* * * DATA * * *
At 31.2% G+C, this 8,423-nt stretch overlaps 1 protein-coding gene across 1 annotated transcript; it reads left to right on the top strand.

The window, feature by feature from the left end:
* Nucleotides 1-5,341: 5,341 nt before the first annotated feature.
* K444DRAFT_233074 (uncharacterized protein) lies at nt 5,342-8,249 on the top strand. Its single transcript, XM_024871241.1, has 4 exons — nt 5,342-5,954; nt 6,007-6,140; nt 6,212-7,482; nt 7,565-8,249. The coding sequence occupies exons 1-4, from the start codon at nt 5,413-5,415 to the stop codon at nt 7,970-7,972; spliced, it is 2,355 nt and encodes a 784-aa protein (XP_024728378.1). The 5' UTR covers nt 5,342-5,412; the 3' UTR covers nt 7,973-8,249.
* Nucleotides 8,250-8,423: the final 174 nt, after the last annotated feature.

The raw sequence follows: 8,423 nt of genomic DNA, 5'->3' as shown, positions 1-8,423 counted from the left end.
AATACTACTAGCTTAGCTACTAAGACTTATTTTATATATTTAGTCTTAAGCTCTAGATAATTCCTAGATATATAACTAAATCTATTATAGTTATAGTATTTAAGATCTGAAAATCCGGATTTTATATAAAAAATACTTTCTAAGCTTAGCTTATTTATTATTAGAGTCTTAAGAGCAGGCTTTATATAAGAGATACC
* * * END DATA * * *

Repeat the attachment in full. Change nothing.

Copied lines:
At 31.2% G+C, this 8,423-nt stretch overlaps 1 protein-coding gene across 1 annotated transcript; it reads left to right on the top strand.

The window, feature by feature from the left end:
* Nucleotides 1-5,341: 5,341 nt before the first annotated feature.
* K444DRAFT_233074 (uncharacterized protein) lies at nt 5,342-8,249 on the top strand. Its single transcript, XM_024871241.1, has 4 exons — nt 5,342-5,954; nt 6,007-6,140; nt 6,212-7,482; nt 7,565-8,249. The coding sequence occupies exons 1-4, from the start codon at nt 5,413-5,415 to the stop codon at nt 7,970-7,972; spliced, it is 2,355 nt and encodes a 784-aa protein (XP_024728378.1). The 5' UTR covers nt 5,342-5,412; the 3' UTR covers nt 7,973-8,249.
* Nucleotides 8,250-8,423: the final 174 nt, after the last annotated feature.

The raw sequence follows: 8,423 nt of genomic DNA, 5'->3' as shown, positions 1-8,423 counted from the left end.
AATACTACTAGCTTAGCTACTAAGACTTATTTTATATATTTAGTCTTAAGCTCTAGATAATTCCTAGATATATAACTAAATCTATTATAGTTATAGTATTTAAGATCTGAAAATCCGGATTTTATATAAAAAATACTTTCTAAGCTTAGCTTATTTATTATTAGAGTCTTAAGAGCAGGCTTTATATAAGAGATACC